Costa Rica: The Preferred Gallo Pinto?


In graduate school I lived in Costa Rica for a year. I told Matt not to even bother researching cuisines of Costa Rica. I knew exactly what we would make – gallo pinto (or painted rooster).

Gallo pinto is a dish made with black beans and white rice. What’s different about this black beans and rice and other black beans and rice? Well not much, but there is one key difference and I’ll get to that in a minute.

First, some history.

Neighboring Costa Rica to the north is Nicaragua, another beautiful Central American country. These two countries, however, have quite a passionate history of disagreements, conflicts, and rivals. One the biggest rivals is over which country is the true origin of the dish gallo pinto. I’m fortunate enough to have tried the dish in both countries; it was always delicious, but distinctly different.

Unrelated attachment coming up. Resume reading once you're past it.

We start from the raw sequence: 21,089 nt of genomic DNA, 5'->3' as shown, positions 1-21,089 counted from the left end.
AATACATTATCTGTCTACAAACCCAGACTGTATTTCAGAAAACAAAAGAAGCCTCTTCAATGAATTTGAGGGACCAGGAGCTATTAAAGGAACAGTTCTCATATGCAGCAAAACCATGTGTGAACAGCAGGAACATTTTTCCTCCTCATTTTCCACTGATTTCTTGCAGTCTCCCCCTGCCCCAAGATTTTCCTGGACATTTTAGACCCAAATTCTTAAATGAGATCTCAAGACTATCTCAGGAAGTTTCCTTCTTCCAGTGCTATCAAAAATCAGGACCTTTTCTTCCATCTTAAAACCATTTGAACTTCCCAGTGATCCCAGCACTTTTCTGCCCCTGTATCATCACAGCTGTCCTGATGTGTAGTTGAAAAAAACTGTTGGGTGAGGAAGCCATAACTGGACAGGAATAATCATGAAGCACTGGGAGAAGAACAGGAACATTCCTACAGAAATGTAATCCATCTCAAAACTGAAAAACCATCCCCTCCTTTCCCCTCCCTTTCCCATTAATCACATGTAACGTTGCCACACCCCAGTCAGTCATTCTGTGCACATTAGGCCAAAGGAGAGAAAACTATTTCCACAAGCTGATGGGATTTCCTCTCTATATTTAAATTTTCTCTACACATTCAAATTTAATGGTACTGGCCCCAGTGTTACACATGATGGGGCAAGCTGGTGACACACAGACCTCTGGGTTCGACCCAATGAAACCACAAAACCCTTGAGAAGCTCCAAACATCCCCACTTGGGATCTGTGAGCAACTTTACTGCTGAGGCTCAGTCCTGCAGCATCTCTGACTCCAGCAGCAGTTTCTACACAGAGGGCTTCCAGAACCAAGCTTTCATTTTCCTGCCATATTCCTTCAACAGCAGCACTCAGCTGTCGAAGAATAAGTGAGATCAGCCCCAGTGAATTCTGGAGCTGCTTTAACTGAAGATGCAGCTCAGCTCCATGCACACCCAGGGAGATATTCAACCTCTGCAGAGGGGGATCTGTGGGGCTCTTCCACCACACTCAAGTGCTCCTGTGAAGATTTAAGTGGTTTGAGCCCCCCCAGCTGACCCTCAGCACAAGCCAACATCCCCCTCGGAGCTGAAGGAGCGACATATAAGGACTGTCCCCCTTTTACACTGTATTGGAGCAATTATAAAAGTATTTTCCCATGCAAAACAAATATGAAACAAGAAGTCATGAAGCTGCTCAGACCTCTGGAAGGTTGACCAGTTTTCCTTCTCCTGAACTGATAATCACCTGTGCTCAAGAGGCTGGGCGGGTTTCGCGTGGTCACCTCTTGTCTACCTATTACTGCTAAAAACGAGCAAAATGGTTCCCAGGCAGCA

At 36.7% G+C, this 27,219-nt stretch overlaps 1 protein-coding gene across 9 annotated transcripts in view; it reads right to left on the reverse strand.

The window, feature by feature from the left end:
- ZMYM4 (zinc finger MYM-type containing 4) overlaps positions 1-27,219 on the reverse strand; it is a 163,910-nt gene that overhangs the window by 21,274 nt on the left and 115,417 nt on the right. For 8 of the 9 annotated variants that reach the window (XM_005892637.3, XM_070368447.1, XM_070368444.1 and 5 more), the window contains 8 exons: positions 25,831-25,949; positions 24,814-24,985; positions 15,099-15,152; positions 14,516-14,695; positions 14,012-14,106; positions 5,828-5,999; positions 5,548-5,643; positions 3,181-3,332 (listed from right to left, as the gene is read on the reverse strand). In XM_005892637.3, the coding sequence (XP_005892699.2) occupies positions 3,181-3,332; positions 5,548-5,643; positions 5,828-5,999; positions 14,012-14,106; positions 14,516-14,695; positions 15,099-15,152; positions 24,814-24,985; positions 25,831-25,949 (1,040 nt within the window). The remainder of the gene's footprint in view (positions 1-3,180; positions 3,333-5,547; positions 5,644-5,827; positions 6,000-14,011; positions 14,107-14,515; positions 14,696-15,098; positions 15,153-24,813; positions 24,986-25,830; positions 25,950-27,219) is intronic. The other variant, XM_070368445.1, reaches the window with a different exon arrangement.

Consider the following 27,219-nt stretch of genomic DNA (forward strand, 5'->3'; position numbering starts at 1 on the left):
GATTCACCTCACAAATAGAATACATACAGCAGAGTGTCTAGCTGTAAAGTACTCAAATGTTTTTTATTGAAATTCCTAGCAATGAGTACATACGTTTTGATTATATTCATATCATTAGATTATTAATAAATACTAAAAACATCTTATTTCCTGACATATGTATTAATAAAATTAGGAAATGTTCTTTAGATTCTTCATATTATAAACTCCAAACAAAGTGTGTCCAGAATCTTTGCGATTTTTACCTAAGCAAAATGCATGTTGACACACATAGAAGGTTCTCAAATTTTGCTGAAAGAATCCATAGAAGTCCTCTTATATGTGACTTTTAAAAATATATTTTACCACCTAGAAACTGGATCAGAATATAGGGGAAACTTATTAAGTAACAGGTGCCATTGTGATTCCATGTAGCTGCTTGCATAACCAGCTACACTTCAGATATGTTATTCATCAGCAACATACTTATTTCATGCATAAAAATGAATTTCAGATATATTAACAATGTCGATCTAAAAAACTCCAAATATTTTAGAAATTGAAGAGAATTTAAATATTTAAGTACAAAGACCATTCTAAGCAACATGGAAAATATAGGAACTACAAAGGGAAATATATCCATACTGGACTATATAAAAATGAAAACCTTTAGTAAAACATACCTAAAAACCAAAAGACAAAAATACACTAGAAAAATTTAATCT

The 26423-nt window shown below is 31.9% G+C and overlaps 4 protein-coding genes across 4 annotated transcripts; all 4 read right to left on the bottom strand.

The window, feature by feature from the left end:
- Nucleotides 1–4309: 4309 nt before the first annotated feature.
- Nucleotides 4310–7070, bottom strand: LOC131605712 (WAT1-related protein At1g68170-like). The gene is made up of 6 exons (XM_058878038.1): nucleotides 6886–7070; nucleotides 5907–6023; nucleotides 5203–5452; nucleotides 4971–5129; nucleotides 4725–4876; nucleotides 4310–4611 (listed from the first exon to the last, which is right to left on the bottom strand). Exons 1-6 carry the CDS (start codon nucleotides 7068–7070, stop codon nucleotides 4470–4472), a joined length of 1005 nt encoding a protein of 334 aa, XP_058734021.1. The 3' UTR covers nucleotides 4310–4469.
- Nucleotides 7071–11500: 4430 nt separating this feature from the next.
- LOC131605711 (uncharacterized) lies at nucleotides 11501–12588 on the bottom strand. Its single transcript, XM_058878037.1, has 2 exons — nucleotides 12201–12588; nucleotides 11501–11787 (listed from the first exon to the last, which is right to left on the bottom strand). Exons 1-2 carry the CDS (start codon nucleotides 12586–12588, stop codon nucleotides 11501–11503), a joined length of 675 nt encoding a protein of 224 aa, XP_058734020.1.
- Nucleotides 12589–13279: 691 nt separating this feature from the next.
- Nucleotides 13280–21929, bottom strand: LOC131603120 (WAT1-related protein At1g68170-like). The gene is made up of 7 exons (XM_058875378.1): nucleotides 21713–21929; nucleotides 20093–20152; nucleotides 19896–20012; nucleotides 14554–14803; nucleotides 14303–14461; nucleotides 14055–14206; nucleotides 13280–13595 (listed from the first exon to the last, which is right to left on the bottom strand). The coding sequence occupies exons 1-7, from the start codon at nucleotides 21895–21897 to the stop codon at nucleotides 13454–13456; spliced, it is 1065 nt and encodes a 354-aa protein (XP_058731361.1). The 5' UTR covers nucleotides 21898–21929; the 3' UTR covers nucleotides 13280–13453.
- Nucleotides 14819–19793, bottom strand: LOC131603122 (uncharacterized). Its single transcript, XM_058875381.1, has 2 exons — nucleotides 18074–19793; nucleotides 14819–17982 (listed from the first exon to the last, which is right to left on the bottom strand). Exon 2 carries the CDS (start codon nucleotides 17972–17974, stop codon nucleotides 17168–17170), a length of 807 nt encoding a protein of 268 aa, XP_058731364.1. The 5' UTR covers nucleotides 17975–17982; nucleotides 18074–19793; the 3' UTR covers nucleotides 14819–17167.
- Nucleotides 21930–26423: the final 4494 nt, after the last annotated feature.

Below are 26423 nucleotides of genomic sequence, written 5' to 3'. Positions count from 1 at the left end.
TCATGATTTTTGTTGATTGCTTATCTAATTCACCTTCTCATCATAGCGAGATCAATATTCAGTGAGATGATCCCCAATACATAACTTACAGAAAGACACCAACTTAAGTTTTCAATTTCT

Now that you’re on the edge of your seat waiting to hear the secret ingredient that makes Costa Rican gallo pinto distinctly different from Nicaraguan gallo pinto. It really just comes down to one ingredient: Salsa Lizano. Salsa Lizano is a dark sauce similar Worcestershire sauce but different. I can’t really explain it but for you DC folks head on over to the Best Way in Mt Pleasant and pick yourself up a bottle to try it. Oh and it’s only made in Costa Rica, so that makes it even more Costa Rican.


I got accustomed to eating gallo pinto in Costa Rica with eggs and queso blanco (or squeaky cheese – yes that’s a direct translation). We researched a few recipes and none of them called for egg but I insisted.

I also fried some plantain chips to go on the side because, well, fried plantains go with everything!

We are 4-0 with Latin American countries. I’m starting to see a trend here.



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